In 2010, there were almost a dozen major NAS vendors on the market. Today, the market has shrunk, ironically at a time when organizations need unstructured data storage solutions more than ever. The primary reasons for the shrinking of the NAS market is that current NAS solutions providers are too distracted by object storage and see public cloud storage providers as the enemy.
The NAS Problem with Object Storage
Object storage is a different way to store data. Instead of using the traditional folder-and-file hierarchy, object storage stores data in a flat address space. Object storage assigns each object a unique identifier, as it is stores and retrieves data via that unique identifier. Accessing data via unique identifiers, instead of a folder hierarchy, means that applications have to either be rewritten to support unique identifiers, or some sort of emulation of a traditional file system needs to occur. Getting organizations to redevelop applications specifically to support object storage is hard, and as a result, all object storage systems offer some sort of file system gateway, which ironically negates some of the advantages of an object store.
In some ways, you could say that NAS hasn’t gone away, instead it has changed to a NAS gateway with an object store backend. In Storage Switzerland’s experience, a gateway provides access to most object storage systems instead of a native object interface. They are used to store files, as targets for backup and archive, and data received from IoT devices, which typically look for a traditional NFS or SMB mount point.
Instead of directly fixing the problem, the traditional NAS market has ceded much of the unstructured data storage responsibilities to object storage. One of the reasons for this is that the larger storage vendors provide most NAS systems available today, and those same vendors also offer an object storage solution that is less expensive than the NAS system.
The NAS Problem with Public Cloud
The second challenge NAS vendors face is public cloud storage, which is also typically object-based. Most NAS vendors see public cloud storage as the enemy, when actually they should see it as an opportunity. Cloud support from most NAS vendors, if available at all, is typically rudimentary at best. NAS vendors often use the cloud as a replication target to store a disaster recovery copy of the data.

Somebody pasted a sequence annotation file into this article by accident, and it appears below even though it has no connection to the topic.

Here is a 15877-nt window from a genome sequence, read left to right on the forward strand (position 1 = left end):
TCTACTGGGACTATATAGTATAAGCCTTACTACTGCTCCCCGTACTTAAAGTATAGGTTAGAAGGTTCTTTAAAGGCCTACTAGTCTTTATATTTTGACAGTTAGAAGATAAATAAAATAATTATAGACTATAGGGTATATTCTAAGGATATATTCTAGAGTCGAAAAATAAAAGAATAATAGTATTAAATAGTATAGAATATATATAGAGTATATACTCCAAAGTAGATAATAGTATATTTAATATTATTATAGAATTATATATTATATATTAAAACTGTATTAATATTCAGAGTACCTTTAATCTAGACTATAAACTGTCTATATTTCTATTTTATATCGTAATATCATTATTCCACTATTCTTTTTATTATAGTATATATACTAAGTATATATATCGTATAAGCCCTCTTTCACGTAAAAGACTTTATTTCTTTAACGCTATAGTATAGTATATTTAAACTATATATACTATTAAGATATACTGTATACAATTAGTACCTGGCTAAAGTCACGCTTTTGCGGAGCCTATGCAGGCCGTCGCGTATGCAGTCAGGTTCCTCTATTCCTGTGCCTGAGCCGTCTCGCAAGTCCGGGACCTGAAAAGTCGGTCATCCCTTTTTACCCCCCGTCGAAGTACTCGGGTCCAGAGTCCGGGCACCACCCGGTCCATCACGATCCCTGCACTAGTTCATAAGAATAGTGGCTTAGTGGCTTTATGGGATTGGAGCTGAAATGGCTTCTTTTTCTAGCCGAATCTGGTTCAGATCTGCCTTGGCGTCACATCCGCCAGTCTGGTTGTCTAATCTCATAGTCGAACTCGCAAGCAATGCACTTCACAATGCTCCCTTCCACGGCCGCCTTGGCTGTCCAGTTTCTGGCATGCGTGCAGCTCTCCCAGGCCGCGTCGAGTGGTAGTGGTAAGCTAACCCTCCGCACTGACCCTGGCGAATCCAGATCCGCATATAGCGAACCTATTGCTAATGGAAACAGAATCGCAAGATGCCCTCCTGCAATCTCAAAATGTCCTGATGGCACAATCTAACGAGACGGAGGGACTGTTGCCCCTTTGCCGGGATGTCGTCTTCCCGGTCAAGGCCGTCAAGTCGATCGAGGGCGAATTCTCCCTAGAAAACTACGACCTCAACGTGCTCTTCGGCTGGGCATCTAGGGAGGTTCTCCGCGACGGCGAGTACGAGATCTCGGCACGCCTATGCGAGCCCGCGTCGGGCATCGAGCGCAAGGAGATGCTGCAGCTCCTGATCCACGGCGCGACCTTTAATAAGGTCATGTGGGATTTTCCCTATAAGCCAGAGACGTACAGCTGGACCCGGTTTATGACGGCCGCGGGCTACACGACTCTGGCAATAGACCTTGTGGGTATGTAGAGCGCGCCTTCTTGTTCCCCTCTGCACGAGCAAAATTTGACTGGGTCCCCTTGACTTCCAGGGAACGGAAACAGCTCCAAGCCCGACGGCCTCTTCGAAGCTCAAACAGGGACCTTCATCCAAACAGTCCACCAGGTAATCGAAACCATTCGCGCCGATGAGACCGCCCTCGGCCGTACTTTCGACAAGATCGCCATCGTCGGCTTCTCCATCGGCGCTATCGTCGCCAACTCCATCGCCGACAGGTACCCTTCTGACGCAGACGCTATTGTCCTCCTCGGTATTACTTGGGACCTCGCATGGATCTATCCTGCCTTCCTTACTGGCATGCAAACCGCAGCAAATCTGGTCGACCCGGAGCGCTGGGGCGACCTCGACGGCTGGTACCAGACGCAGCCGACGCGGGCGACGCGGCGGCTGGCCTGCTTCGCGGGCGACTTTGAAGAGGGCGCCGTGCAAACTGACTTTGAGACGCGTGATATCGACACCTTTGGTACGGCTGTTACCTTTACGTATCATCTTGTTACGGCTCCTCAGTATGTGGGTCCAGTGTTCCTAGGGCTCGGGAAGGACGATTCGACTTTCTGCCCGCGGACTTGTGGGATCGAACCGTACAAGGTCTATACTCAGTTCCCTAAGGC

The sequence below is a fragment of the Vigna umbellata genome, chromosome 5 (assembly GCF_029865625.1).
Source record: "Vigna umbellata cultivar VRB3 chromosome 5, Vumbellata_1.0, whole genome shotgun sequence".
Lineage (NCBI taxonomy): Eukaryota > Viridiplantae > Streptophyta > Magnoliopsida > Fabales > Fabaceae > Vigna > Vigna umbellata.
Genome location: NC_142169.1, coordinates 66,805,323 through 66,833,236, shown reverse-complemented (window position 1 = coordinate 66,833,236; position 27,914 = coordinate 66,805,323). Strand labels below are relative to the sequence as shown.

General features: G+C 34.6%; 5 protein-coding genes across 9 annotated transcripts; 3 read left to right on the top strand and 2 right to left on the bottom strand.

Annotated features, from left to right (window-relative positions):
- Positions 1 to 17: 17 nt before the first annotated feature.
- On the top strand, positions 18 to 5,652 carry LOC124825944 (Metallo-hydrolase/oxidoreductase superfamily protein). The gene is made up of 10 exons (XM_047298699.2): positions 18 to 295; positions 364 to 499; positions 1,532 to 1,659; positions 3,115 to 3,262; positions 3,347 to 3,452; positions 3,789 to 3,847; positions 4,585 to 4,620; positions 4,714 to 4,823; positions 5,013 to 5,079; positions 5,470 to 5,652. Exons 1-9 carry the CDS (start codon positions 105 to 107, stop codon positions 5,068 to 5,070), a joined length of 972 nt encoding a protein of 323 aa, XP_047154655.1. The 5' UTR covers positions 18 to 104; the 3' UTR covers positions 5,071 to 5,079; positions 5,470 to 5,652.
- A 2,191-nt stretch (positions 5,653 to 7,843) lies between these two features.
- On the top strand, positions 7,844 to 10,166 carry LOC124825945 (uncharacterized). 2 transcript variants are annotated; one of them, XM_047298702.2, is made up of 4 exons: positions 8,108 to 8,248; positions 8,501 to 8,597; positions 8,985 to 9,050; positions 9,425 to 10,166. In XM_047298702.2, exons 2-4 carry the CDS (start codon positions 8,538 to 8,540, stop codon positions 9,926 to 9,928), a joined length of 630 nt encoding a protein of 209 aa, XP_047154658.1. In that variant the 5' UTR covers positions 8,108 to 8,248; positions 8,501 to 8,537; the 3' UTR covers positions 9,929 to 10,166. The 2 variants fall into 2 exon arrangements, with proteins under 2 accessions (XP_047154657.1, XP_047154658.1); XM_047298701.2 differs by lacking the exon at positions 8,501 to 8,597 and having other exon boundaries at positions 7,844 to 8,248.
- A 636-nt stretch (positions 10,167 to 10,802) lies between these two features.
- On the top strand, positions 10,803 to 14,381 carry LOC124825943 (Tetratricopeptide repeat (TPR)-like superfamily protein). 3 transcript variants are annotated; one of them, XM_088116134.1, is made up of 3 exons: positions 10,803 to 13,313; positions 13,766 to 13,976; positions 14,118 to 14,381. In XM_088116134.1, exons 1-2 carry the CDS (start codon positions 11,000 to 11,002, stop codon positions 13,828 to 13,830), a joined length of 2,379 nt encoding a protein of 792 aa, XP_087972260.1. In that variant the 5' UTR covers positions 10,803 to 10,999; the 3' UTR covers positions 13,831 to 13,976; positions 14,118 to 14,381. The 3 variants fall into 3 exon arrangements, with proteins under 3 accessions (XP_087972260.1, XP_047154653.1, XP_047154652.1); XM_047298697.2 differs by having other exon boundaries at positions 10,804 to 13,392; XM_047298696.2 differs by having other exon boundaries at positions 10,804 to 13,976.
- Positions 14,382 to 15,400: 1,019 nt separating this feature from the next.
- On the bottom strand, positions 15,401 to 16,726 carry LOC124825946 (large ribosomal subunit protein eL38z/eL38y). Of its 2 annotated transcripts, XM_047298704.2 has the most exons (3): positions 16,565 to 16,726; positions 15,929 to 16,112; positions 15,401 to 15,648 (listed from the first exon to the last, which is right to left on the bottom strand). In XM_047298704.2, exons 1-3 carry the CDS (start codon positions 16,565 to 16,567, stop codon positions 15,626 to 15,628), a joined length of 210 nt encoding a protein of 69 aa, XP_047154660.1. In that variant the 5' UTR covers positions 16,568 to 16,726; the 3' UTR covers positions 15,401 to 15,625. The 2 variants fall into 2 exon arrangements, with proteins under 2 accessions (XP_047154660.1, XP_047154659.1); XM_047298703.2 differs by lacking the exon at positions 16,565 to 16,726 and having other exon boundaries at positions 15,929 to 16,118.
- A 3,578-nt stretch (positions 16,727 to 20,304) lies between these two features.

Instead, NAS vendors should look at the cloud as a great opportunity. They should make sure their software not only runs as a cloud instance but also can scale-out to take advantage of cloud compute and cloud storage when necessary. Vendors that take this approach offer their customers not only better performance and features than what is typically present in the cloud, but also a seamless hybrid cloud experience. Typically, with a cloud-version of their NAS software, a customer can run an application in the cloud unchanged and more importantly, pull that application back on-premises again when needed.
NAS vendors disappeared because they got distracted by their perceived competitors, object storage and public cloud storage, instead of making sure their operating systems kept up with the realities of a massively growing unstructured data environment. While the traditional NAS system can scale to hundreds of terabytes, and in some cases petabytes, that theory falls short when the reality is millions, if not billions, of files.
In this Lightboard Video, Qumulo’s VP of Product Ben Gitenstein joins me to discuss how Qumulo’s architecture design fixes NAS performance problems at scale and embraces public cloud storage.